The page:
LONG NECK VILLAGES, Northern THAILAND

May 22

Huai Sua Tao

Visiting the Long Neck villages was one of the highlights of our road trip. We went to 2 villages, both close to Mae Hong Son. We reached the first village of Huai Sua Tao down a long narrow muddy road full of potholes.

We were glad that we had a 4x4 as we slipped and slid along between workers in the rice fields. As we neared  Huai Sua Tao we passed villagers and children along the roadside, used to visitors wanting to see their unique community.

Guarded Gates

Two manned barriers kept the displaced people of Ban Nai Soi from the outside world. At first we thought maybe the barriers kept tourists out until they paid but then we realized that the barriers actually kept the war displaced refugees in.

About the Karen Long Neck Hilltribe - Padaung

The Padaung are a sub-group of Karen  living in eastern Burma on the Thailand border. They number less than 40,000 people in total. In Thailand, only a few families of Padaung have settled temporarily as refugees in Mae Hong Son Province after fleeing persecution in Burma in the mid to late 1900's.

They remain refugees of a political turmoil where there is still fighting for independence in Burma.

Many people we talked to preferred their life in exile rather than to face likely death by returning to Burma.

Villages comprised of simple open air bamboo woven  grass huts, usually with an area in front set up for selling their wares.

Ring Around the Collar

The Padaung women famously wear brass rings around their necks. This distorts the growth of their collarbones by pushing down on the clavicle making  them look as if they have long necks - which they don't. This row of brass rings do not actually stretch their necks but in fact squash the vertebrae and collar bones.

A woman generally has about twenty or more long brass spiral rings around her neck. This neck ring adornment is started when the girls are 5 or 6 years old.


A lot of Weight!

As they  grow older rings are added. We saw a woman with 24 rings weighing 12 kilos!

Beautiful Women

Legend says that originally the girls wore the rings around their necks to protect from tigers. However the primary reason for wearing the rings is for beauty and to preserve their culture while they are in exile.

Leg and Arm
Rings Too

The rings on the arms and the legs are not quite as prominent as those on the neck. However, these rings are just as important.  The rings on the legs are worn from the ankles to the knees, some with cloth coverings over the rings.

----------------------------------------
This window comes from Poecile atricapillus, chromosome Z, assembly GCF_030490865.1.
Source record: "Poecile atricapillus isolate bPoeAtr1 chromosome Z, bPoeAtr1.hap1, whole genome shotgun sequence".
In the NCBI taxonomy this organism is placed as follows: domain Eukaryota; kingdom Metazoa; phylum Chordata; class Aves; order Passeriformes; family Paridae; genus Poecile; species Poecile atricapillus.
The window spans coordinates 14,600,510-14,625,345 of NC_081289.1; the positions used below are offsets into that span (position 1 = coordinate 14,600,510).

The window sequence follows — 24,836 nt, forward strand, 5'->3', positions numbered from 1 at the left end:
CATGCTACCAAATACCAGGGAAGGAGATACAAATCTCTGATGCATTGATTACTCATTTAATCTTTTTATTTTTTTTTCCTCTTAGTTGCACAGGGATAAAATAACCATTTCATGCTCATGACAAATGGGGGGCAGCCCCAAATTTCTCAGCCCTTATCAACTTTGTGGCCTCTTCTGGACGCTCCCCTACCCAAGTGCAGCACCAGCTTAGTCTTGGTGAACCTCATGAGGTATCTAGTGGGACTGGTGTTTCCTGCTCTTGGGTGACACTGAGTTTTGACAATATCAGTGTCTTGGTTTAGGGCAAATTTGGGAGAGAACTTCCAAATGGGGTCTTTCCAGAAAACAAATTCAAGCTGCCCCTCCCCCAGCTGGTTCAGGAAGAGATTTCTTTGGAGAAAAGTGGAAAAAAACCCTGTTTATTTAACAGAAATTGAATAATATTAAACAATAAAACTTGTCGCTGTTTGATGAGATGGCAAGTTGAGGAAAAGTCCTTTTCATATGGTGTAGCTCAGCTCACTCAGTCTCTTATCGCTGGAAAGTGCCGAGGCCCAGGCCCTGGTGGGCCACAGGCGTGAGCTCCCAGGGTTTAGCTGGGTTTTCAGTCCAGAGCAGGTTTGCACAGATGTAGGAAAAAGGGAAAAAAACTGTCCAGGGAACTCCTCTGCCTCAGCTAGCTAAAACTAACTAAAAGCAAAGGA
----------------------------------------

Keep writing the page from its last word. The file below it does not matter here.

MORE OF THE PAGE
The rings on the arms are worn on the forearm from the wrist to the elbow.

The Long Neck women wear colorful garb, long dresses topped with vibrant scarves & hats

The Coils Never Come Off

Although those with very long necks look awkward they say that it doesn't affect their abilities or mobility or bother them because they get used to it over the years. A woman is buried with the coil on.

Hair cutting looked to be quite a challenge!

Day to day chores continue unencumbered. Women sleep with their coil on.



The women in the villages weave items to sell but most brass wear appears to be imported.

Nearly every hut had a stall selling postcards, jewelry, pictures and replica dolls. The atmosphere in the Long Neck Village seemed pleasantly relaxed and the "shopping pressure" relatively low. They rely solely on the income from tourists to maintain their village.

A little girl we encountered was the most amazing sales person. She could even converse in a little Spanish and French, as well as English which she had learned from the tourists. She put some coils around my neck so I could feel what it was like....very heavy!!!

Most of Padaung are animists, but about 10 percent are Buddhists. Now, the number of Christians is increasing because of the Roman Catholic mission. The annual festival for the fertility and prosperity of the whole community is usually held at the beginning of the rainy season. Sacrifices are made to the spirits for good health and bountiful harvests. Rice is the Padaung main crop. Pictured here are some totems likely used in these ceremonies.

After our visit to Huai Sua Tao -we set out for the Karen village of Nam Phiang Din. After several attempts of find the correct road, we crossed many weirs and streams, slippery with slimy moss, through various villages and finally reaching a small path leading to the Long Neck Village. Another 500 baht and we were faced with more rows of stalls with the women selling the usual fare. We found the women friendly and very happy to talk or be photographed but we still felt like we were in a theme park or zoo.

Nam Phiang Din
Karon Village
The tiny village consisted of tin roofed shacks and woven bamboo walls. People in the village just went about their daily lives as we walked by. The "kitchen" was an open aired room with not more than a firepit and cook pot.

The Karon village, like the Padaung, depended on the sale of trinkets to support the village. Items for sale differed little from the ones in the other long-neck village and the atmosphere was still definitely commercial.



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